Archives for September 2011
I don’t know about you, but when I see a link entitled “The Pacman Nebula“, I expect it to look like… Pacman. Y’know? After staring at the below image for a few moments, trying to see the Pacman, I looked up NGC 281 and found the above. (Which does, after a fashion, resemble Pacman.)
However, all confusion aside, the below image is quite lovely, and shows a sparkly side of Pacman that went hitherto unnoticed. (I’ve discovered that I posted another nebulous Pacman portrait about a month ago. APOD did not mention the resemblance, or the nickname. I’m surprised!)
High-mass stars are important because they are responsible for much of the energy pumped into our galaxy over its lifetime. Unfortunately, these stars are poorly understood because they are often found relatively far away and can be obscured by gas and dust. The star cluster NGC 281 is an exception to this rule. It is located about 6,500 light years from Earth and, remarkably, almost 1,000 light years above the plane of the galaxy, giving astronomers a nearly unfettered view of the star formation within it.
This composite image of NGC 281 contains X-ray data from Chandra, in purple, with infrared observations from Spitzer, in red, green, blue. The high-mass stars in NGC 281 drive many aspects of their galactic environment through powerful winds flowing from their surfaces and intense radiation that creates charged particles by stripping electrons off atoms. The eventual deaths of massive stars as supernovas will also seed the galaxy with material and energy.
NGC 281 is known informally as the “Pacman Nebula” because of its appearance in optical images. In optical images the “mouth” of the Pacman character appears dark because of obscuration by dust and gas, but in the infrared Spitzer image the dust in this region glows brightly.
NGC 281 is typically divided into two subregions: the region in the upper middle of the image, which is surrounded by the purple 10-million-degree gas, and a younger region in the lower part of the image. There is evidence that the formation of a cluster, appearing in a beige cloud to the lower right, was triggered by a previous generation of star formation. Also, astronomers have found some isolated star formation on the left side of the image that appears to have been occurring at the same time as star formation in other regions of the cluster. This supports the idea that something externally triggered the “baby boom” of stars in NGC 281.
Image Credits: X-ray: NASA/CXC/CfA/S.Wolk; IR: NASA/JPL/CfA/S.Wolk
A beautiful concept of the Space Shuttle from 1972, courtesy of x-ray delta one. It’s interesting to see how the external tank evolved — here it looks like a larger SRB, with a penthouse (or whatever other purpose that little top spike is supposed to serve.) The orbiter itself has a bit of a streamliner/Art Deco look to it.
Drifting through the cosmos a mere two and a half million light-years distant, the Andromeda Galaxy is the most voluminous of the galaxies in the Local Group, which includes our own Milky Way galaxy. Visible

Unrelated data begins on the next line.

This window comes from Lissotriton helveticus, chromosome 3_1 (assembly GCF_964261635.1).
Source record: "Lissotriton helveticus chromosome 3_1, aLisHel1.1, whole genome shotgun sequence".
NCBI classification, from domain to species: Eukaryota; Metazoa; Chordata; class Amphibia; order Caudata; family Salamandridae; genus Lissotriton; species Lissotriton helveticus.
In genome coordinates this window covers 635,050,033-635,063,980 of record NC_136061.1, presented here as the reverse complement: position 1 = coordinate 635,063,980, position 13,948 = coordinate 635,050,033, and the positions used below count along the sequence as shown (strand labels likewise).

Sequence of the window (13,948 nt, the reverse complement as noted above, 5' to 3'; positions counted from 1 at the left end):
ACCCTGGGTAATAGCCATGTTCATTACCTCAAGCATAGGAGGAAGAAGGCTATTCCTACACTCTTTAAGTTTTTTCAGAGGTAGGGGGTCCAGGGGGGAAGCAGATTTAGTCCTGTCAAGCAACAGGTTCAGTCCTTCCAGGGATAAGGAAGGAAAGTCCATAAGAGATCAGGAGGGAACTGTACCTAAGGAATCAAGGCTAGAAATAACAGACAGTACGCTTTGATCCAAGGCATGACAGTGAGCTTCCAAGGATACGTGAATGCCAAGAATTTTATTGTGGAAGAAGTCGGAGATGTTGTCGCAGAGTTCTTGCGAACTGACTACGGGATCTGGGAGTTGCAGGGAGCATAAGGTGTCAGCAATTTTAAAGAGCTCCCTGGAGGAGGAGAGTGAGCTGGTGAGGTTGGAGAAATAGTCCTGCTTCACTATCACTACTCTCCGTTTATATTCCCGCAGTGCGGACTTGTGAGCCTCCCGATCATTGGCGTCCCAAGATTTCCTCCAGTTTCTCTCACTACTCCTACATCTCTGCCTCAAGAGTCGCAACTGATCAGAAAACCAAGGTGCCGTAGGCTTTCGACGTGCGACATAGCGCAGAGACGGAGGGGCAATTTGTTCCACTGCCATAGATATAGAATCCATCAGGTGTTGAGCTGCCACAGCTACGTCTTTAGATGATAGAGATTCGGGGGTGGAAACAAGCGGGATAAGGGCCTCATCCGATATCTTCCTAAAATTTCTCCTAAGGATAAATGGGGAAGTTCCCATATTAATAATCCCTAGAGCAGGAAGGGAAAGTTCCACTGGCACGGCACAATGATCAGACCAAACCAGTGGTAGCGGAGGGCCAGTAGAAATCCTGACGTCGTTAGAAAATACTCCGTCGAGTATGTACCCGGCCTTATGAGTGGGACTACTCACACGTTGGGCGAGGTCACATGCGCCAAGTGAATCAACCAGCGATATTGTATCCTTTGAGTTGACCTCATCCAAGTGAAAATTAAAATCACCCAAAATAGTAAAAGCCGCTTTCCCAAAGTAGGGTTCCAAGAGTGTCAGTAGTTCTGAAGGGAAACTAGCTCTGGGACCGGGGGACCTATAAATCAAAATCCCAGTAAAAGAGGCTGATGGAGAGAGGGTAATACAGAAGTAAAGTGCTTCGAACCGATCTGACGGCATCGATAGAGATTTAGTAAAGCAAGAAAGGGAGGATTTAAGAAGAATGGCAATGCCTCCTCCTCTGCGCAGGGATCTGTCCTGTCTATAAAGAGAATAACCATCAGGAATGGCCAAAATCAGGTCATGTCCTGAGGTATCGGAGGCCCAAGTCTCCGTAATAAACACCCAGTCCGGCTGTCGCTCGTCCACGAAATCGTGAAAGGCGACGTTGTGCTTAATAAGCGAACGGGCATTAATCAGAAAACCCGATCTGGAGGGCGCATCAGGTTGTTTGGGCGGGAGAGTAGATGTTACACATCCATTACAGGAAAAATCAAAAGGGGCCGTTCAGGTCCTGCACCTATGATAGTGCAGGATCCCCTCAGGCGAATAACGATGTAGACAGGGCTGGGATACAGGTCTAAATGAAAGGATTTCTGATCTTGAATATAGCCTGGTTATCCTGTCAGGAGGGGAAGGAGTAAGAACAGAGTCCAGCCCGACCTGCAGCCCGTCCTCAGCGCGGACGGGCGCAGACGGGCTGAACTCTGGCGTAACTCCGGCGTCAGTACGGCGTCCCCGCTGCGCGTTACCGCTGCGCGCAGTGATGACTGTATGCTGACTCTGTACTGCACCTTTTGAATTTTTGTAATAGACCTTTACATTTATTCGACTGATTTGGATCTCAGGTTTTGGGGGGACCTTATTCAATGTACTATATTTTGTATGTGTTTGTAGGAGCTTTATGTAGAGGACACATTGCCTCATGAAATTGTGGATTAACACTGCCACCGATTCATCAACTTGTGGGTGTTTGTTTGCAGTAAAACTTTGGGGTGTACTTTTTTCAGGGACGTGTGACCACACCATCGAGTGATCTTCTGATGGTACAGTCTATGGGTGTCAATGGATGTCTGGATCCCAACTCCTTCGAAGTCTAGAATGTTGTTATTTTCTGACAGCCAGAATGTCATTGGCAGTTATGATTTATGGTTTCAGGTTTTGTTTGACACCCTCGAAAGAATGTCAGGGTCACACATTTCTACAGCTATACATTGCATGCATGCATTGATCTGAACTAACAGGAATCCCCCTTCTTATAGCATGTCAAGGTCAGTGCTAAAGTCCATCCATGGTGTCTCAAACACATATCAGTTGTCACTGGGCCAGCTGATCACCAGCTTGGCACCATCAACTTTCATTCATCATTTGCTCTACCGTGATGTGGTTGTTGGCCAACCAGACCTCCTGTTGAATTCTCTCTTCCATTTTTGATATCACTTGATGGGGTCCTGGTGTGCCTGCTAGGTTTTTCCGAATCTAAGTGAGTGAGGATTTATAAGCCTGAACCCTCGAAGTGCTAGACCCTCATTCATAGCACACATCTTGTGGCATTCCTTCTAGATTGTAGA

to the unaided eye in a dark location, the central core can be seen as a tiny smudge. In a moderate telescope, M31 can be seen with its two largest satellite galaxies; M32 and M110.
Located in its namesake constellation, Andromeda contains roughly a trillion stars not including the 14 known satellite galaxies gravitationally bound to it.
Visible in this photograph are the dusty lanes of stellar debris visible as the dark bands. The remnants of stellar deaths, this material will be recycled into new stars and planets as gravitational forces compress the matter within the chaotic environment.
Also visible is the bright central core. Inhabiting the center of M31 is a super-massive black hole responsible for the increase in the density of stars, interstellar gasses, and dust. In this region, temperatures soar and cause the dust and gas to glow in visible wavelengths obscuring the innermost region.
M31 and our own Milky Way Galaxy are on a collision course. Expected to collide in roughly four and a half billion years, it should certainly provide a spectacular show for anyone around to witness its approach.
35 years ago, on September 17, NASA unveiled the space shuttle Enterprise to the delight of her TV crew. (Why Bones, you look so STYLIN’ in those gold bell-bottom slacks!)
In 1976, NASA’s space shuttle Enterprise rolled out of the Palmdale manufacturing facilities and was greeted by NASA officials and cast members from the ‘Star Trek’ television series. From left to right they are: NASA Administrator Dr. James D. Fletcher; DeForest Kelley, who portrayed Dr. “Bones” McCoy on the series; George Takei (Mr. Sulu); James Doohan (Chief Engineer Montgomery “Scotty” Scott); Nichelle Nichols (Lt. Uhura); Leonard Nimoy (Mr. Spock); series creator Gene Rodenberry; an unnamed NASA official; and, Walter Koenig (Ensign Pavel Chekov).
SPACE.com has a nice article about the Enterprise, a prototype and test vehicle that never felt the chill of space, but paved the way for the rest of the fleet!
The space shuttle prototype Enterprise flies free after being released from NASA’s 747 Shuttle Carrier Aircraft over Rogers Dry Lakebed during the second of five free flights carried out at the Dryden Flight Research Center, in Edwards, Calif., as part of the shuttle program’s Approach and Landing Tests (ALT). The tests were conducted to verify aerodynamics and handling characteristics in preparation for orbital flights with the Space Shuttle Columbia, which began in April 1981.